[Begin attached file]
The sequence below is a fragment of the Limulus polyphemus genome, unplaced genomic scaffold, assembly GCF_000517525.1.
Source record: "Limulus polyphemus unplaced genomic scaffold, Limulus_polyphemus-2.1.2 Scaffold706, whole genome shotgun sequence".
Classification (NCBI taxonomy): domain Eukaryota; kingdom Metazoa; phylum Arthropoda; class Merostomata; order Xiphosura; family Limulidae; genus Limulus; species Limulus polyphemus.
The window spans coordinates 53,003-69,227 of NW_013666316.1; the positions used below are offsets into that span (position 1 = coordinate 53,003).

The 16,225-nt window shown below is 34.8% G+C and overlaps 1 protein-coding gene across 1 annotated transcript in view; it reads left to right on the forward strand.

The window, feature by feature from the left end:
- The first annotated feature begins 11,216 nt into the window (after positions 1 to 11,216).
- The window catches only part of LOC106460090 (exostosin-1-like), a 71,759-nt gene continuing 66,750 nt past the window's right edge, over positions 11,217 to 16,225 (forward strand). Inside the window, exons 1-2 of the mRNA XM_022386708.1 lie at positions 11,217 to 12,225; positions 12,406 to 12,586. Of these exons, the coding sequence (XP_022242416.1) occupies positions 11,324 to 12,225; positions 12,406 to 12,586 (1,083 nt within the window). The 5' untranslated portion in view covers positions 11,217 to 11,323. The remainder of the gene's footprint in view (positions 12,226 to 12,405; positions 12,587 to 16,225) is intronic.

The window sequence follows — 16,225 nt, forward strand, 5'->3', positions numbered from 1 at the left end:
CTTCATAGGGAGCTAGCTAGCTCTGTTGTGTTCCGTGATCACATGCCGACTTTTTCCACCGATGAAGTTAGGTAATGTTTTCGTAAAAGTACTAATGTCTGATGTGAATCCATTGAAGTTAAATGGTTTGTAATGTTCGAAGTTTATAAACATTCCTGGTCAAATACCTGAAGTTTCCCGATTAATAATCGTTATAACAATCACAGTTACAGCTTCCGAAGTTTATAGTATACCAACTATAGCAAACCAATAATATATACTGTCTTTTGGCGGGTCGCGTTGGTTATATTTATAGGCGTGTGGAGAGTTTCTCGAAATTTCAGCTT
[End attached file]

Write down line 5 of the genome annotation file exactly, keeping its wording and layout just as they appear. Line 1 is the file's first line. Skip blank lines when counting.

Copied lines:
The 16,225-nt window shown below is 34.8% G+C and overlaps 1 protein-coding gene across 1 annotated transcript in view; it reads left to right on the forward strand.